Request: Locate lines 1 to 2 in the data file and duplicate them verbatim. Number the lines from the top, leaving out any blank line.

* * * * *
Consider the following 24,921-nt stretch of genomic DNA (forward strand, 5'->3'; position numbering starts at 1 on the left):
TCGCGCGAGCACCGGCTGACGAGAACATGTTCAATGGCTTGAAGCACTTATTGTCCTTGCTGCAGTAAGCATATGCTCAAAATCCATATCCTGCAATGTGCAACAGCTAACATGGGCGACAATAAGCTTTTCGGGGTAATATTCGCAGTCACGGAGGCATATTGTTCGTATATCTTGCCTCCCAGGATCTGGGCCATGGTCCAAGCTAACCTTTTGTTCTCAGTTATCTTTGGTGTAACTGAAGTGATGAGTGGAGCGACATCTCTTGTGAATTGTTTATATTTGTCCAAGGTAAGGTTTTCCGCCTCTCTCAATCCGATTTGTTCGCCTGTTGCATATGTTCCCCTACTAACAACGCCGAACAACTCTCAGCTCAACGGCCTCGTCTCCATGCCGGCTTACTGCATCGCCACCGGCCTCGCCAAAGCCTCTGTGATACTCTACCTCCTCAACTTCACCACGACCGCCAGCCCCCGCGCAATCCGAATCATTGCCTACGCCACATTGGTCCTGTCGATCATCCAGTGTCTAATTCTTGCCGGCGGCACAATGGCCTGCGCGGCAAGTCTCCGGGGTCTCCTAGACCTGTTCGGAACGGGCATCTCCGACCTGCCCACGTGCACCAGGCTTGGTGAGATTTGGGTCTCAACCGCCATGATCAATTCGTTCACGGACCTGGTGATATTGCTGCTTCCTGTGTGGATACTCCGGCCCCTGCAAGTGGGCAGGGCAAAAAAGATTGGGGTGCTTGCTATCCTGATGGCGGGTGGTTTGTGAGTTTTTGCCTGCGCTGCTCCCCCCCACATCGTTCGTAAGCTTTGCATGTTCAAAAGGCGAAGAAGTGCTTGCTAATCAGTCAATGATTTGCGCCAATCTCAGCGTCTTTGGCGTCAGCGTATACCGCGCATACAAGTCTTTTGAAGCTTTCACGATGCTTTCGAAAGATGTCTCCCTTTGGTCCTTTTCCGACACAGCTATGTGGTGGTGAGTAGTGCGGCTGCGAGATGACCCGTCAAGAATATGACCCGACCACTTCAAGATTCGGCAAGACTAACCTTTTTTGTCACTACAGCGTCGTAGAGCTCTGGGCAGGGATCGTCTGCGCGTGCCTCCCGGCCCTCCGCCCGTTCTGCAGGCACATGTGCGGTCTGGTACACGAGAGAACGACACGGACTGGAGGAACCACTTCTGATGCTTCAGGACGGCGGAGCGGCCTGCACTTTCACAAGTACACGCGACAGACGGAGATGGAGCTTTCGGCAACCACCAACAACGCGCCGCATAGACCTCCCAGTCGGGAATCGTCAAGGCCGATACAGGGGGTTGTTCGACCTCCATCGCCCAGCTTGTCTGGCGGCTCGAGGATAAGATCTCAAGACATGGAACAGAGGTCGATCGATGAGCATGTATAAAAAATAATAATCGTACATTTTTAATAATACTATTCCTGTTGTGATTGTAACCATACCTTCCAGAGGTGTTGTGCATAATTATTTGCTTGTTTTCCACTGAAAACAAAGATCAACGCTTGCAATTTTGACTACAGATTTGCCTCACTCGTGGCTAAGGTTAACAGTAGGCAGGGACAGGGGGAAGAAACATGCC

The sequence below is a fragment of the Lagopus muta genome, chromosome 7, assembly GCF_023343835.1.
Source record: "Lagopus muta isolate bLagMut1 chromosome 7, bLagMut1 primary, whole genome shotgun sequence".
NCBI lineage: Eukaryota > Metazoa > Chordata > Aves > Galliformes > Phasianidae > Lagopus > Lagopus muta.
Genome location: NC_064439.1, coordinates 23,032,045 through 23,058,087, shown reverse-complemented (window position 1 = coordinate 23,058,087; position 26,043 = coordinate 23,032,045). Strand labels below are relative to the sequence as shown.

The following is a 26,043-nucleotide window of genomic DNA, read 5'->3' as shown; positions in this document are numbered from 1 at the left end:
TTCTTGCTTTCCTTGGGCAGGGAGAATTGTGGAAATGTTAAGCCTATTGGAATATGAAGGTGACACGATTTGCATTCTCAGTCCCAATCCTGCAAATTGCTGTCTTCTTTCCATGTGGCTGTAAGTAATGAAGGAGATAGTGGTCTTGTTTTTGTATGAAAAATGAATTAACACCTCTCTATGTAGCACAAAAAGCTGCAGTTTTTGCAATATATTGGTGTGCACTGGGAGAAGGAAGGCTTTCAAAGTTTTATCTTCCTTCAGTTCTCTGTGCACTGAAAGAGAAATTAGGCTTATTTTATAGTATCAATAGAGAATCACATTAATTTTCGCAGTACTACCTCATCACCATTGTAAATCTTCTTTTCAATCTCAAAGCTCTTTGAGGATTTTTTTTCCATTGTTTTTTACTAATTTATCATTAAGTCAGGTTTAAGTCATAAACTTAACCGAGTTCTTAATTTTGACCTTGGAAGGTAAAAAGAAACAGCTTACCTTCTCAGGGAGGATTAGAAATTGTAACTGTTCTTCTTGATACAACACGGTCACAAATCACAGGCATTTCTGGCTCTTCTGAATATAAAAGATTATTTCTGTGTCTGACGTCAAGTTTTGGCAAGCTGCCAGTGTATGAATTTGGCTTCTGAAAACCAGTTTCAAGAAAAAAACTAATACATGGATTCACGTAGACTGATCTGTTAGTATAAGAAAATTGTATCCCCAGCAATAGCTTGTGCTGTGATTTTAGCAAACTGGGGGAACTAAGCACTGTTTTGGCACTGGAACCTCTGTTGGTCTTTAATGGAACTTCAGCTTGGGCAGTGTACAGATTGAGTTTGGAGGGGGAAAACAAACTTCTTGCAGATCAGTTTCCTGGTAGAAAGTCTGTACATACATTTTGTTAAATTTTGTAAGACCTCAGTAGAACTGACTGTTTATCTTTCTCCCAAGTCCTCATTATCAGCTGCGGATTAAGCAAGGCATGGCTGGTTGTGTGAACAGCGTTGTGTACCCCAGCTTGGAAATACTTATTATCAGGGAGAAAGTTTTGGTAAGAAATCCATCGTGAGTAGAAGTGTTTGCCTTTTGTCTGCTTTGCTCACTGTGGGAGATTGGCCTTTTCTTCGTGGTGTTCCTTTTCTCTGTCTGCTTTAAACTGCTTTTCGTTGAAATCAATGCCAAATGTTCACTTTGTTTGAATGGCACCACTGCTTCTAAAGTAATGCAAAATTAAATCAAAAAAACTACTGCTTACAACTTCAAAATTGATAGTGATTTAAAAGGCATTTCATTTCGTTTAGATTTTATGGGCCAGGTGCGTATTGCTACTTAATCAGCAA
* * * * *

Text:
Consider the following 24,921-nt stretch of genomic DNA (forward strand, 5'->3'; position numbering starts at 1 on the left):
TCGCGCGAGCACCGGCTGACGAGAACATGTTCAATGGCTTGAAGCACTTATTGTCCTTGCTGCAGTAAGCATATGCTCAAAATCCATATCCTGCAATGTGCAACAGCTAACATGGGCGACAATAAGCTTTTCGGGGTAATATTCGCAGTCACGGAGGCATATTGTTCGTATATCTTGCCTCCCAGGATCTGGGCCATGGTCCAAGCTAACCTTTTGTTCTCAGTTATCTTTGGTGTAACTGAAGTGATGAGTGGAGCGACATCTCTTGTGAATTGTTTATATTTGTCCAAGGTAAGGTTTTCCGCCTCTCTCAATCCGATTTGTTCGCCTGTTGCATATGTTCCCCTACTAACAACGCCGAACAACTCTCAGCTCAACGGCCTCGTCTCCATGCCGGCTTACTGCATCGCCACCGGCCTCGCCAAAGCCTCTGTGATACTCTACCTCCTCAACTTCACCACGACCGCCAGCCCCCGCGCAATCCGAATCATTGCCTACGCCACATTGGTCCTGTCGATCATCCAGTGTCTAATTCTTGCCGGCGGCACAATGGCCTGCGCGGCAAGTCTCCGGGGTCTCCTAGACCTGTTCGGAACGGGCATCTCCGACCTGCCCACGTGCACCAGGCTTGGTGAGATTTGGGTCTCAACCGCCATGATCAATTCGTTCACGGACCTGGTGATATTGCTGCTTCCTGTGTGGATACTCCGGCCCCTGCAAGTGGGCAGGGCAAAAAAGATTGGGGTGCTTGCTATCCTGATGGCGGGTGGTTTGTGAGTTTTTGCCTGCGCTGCTCCCCCCCACATCGTTCGTAAGCTTTGCATGTTCAAAAGGCGAAGAAGTGCTTGCTAATCAGTCAATGATTTGCGCCAATCTCAGCGTCTTTGGCGTCAGCGTATACCGCGCATACAAGTCTTTTGAAGCTTTCACGATGCTTTCGAAAGATGTCTCCCTTTGGTCCTTTTCCGACACAGCTATGTGGTGGTGAGTAGTGCGGCTGCGAGATGACCCGTCAAGAATATGACCCGACCACTTCAAGATTCGGCAAGACTAACCTTTTTTGTCACTACAGCGTCGTAGAGCTCTGGGCAGGGATCGTCTGCGCGTGCCTCCCGGCCCTCCGCCCGTTCTGCAGGCACATGTGCGGTCTGGTACACGAGAGAACGACACGGACTGGAGGAACCACTTCTGATGCTTCAGGACGGCGGAGCGGCCTGCACTTTCACAAGTACACGCGACAGACGGAGATGGAGCTTTCGGCAACCACCAACAACGCGCCGCATAGACCTCCCAGTCGGGAATCGTCAAGGCCGATACAGGGGGTTGTTCGACCTCCATCGCCCAGCTTGTCTGGCGGCTCGAGGATAAGATCTCAAGACATGGAACAGAGGTCGATCGATGAGCATGTATAAAAAATAATAATCGTACATTTTTAATAATACTATTCCTGTTGTGATTGTAACCATACCTTCCAGAGGTGTTGTGCATAATTATTTGCTTGTTTTCCACTGAAAACAAAGATCAACGCTTGCAATTTTGACTACAGATTTGCCTCACTCGTGGCTAAGGTTAACAGTAGGCAGGGACAGGGGGAAGAAACATGCC